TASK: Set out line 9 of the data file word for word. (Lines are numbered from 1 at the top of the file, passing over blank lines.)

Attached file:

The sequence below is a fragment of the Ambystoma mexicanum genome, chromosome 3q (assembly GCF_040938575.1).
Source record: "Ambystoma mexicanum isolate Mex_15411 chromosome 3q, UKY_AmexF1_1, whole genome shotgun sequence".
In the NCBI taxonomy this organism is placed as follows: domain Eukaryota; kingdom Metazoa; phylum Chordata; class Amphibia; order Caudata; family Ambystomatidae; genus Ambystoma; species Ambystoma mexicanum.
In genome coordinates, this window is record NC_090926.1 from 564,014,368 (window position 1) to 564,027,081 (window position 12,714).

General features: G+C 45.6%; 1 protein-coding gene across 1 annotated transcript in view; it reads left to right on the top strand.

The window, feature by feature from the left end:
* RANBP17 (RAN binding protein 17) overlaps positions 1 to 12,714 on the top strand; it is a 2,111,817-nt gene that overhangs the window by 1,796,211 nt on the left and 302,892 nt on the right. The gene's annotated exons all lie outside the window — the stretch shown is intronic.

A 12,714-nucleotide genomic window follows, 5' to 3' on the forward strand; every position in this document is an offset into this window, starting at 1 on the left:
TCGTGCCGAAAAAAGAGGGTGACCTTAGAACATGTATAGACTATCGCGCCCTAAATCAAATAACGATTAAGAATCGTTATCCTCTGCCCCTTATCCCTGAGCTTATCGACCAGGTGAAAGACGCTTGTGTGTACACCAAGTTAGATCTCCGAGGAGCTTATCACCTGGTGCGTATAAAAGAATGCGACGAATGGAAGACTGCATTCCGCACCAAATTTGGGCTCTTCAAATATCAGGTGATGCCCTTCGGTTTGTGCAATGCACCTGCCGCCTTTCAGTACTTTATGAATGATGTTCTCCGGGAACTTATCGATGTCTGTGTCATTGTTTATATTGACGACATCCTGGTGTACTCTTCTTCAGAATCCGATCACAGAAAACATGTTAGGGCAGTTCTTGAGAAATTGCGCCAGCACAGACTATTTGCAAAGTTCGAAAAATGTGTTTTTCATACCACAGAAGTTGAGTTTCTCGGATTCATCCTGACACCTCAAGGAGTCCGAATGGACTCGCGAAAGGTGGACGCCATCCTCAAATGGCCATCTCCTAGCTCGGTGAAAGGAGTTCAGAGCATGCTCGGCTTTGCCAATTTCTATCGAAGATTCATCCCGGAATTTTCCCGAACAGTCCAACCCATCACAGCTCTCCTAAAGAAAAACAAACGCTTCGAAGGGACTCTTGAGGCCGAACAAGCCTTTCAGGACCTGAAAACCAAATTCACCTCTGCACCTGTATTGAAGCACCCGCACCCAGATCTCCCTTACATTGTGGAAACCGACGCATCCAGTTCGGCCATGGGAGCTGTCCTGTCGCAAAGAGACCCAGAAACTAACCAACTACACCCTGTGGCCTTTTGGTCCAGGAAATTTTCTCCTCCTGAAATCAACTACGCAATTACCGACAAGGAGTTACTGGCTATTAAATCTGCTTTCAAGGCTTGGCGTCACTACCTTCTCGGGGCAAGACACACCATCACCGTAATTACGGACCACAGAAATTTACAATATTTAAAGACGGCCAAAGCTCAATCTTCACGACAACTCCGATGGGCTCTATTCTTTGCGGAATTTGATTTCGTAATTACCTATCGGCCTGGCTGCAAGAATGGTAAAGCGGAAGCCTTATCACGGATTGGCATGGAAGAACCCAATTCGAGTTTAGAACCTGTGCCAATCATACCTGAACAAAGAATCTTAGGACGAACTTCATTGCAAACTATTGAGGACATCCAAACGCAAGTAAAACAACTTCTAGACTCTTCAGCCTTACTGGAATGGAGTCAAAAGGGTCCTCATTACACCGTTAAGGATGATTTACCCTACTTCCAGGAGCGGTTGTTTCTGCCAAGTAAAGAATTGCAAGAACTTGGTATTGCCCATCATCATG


TCGTGCCGAAAAAAGAGGGTGACCTTAGAACATGTATAGACTATCGCGCCCTAAATCAAATAACGATTAAGAATCGTTATCCTCTGCCCCTTATCCCTGAGCTTATCGACCAGGTGAAAGACGCTTGTGTGTACACCAAGTTAGATCTCCGAGGAGCTTATCACCTGGTGCGTATAAAAGAATGCGACGAATGGAAGACTGCATTCCGCACCAAATTTGGGCTCTTCAAATATCAGGTGATGCCCTTCGGTTTGTGCAATGCACCTGCCGCCTTTCAGTACTTTATGAATGATGTTCTCCGGGAACTTATCGATGTCTGTGTCATTGTTTATATTGACGACATCCTGGTGTACTCTTCTTCAGAATCCGATCACAGAAAACATGTTAGGGCAGTTCTTGAGAAATTGCGCCAGCACAGACTATTTGCAAAGTTCGAAAAATGTGTTTTTCATACCACAGAAGTTGAGTTTCTCGGATTCATCCTGACACCTCAAGGAGTCCGAATGGACTCGCGAAAGGTGGACGCCATCCTCAAATGGCCATCTCCTAGCTCGGTGAAAGGAGTTCAGAGCATGCTCGGCTTTGCCAATTTCTATCGAAGATTCATCCCGGAATTTTCCCGAACAGTCCAACCCATCACAGCTCTCCTAAAGAAAAACAAACGCTTCGAAGGGACTCTTGAGGCCGAACAAGCCTTTCAGGACCTGAAAACCAAATTCACCTCTGCACCTGTATTGAAGCACCCGCACCCAGATCTCCCTTACATTGTGGAAACCGACGCATCCAGTTCGGCCATGGGAGCTGTCCTGTCGCAAAGAGACCCAGAAACTAACCAACTACACCCTGTGGCCTTTTGGTCCAGGAAATTTTCTCCTCCTGAAATCAACTACGCAATTACCGACAAGGAGTTACTGGCTATTAAATCTGCTTTCAAGGCTTGGCGTCACTACCTTCTCGGGGCAAGACACACCATCACCGTAATTACGGACCACAGAAATTTACAATATTTAAAGACGGCCAAAGCTCAATCTTCACGACAACTCCGATGGGCTCTATTCTTTGCGGAATTTGATTTCGTAATTACCTATCGGCCTGGCTGCAAGAATGGTAAAGCGGAAGCCTTATCACGGATTGGCATGGAAGAACCCAATTCGAGTTTAGAACCTGTGCCAATCATACCTGAACAAAGAATCTTAGGACGAACTTCATTGCAAACTATTGAGGACATCCAAACGCAAGTAAAACAACTTCTAGACTCTTCAGCCTTACTGGAATGGAGTCAAAAGGGTCCTCATTACACCGTTAAGGATGATTTACCCTACTTCCAGGAGCGGTTGTTTCTGCCAAGTAAAGAATTGCAAGAACTTGGTATTGCCCATCATCATG